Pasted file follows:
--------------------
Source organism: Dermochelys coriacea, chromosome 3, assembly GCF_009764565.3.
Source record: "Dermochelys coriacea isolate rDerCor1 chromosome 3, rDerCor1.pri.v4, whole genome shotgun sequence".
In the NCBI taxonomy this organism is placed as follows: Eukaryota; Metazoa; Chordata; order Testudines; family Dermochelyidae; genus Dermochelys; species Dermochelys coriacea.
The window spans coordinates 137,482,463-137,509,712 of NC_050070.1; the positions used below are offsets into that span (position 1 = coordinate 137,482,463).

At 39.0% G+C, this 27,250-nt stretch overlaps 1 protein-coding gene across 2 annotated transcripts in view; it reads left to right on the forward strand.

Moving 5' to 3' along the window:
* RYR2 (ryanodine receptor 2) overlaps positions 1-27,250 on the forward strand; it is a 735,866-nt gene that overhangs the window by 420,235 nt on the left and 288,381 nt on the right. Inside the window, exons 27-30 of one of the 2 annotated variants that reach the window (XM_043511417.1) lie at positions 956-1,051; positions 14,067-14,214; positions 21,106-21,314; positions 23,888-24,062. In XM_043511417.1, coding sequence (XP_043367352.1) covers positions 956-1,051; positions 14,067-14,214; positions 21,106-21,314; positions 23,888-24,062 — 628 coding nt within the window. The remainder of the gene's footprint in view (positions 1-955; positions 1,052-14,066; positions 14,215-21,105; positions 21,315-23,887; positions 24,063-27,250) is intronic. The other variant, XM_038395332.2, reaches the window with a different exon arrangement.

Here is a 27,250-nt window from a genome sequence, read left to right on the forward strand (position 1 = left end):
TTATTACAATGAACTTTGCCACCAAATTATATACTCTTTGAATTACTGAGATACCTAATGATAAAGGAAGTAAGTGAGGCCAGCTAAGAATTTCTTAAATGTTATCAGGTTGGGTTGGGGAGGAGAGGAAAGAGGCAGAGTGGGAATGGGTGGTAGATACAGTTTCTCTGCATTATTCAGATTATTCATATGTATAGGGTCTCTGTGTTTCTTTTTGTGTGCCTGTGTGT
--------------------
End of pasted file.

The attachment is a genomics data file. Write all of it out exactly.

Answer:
Source organism: Dermochelys coriacea, chromosome 3, assembly GCF_009764565.3.
Source record: "Dermochelys coriacea isolate rDerCor1 chromosome 3, rDerCor1.pri.v4, whole genome shotgun sequence".
In the NCBI taxonomy this organism is placed as follows: Eukaryota; Metazoa; Chordata; order Testudines; family Dermochelyidae; genus Dermochelys; species Dermochelys coriacea.
The window spans coordinates 137,482,463-137,509,712 of NC_050070.1; the positions used below are offsets into that span (position 1 = coordinate 137,482,463).

At 39.0% G+C, this 27,250-nt stretch overlaps 1 protein-coding gene across 2 annotated transcripts in view; it reads left to right on the forward strand.

Moving 5' to 3' along the window:
* RYR2 (ryanodine receptor 2) overlaps positions 1-27,250 on the forward strand; it is a 735,866-nt gene that overhangs the window by 420,235 nt on the left and 288,381 nt on the right. Inside the window, exons 27-30 of one of the 2 annotated variants that reach the window (XM_043511417.1) lie at positions 956-1,051; positions 14,067-14,214; positions 21,106-21,314; positions 23,888-24,062. In XM_043511417.1, coding sequence (XP_043367352.1) covers positions 956-1,051; positions 14,067-14,214; positions 21,106-21,314; positions 23,888-24,062 — 628 coding nt within the window. The remainder of the gene's footprint in view (positions 1-955; positions 1,052-14,066; positions 14,215-21,105; positions 21,315-23,887; positions 24,063-27,250) is intronic. The other variant, XM_038395332.2, reaches the window with a different exon arrangement.

Here is a 27,250-nt window from a genome sequence, read left to right on the forward strand (position 1 = left end):
TTATTACAATGAACTTTGCCACCAAATTATATACTCTTTGAATTACTGAGATACCTAATGATAAAGGAAGTAAGTGAGGCCAGCTAAGAATTTCTTAAATGTTATCAGGTTGGGTTGGGGAGGAGAGGAAAGAGGCAGAGTGGGAATGGGTGGTAGATACAGTTTCTCTGCATTATTCAGATTATTCATATGTATAGGGTCTCTGTGTTTCTTTTTGTGTGCCTGTGTGT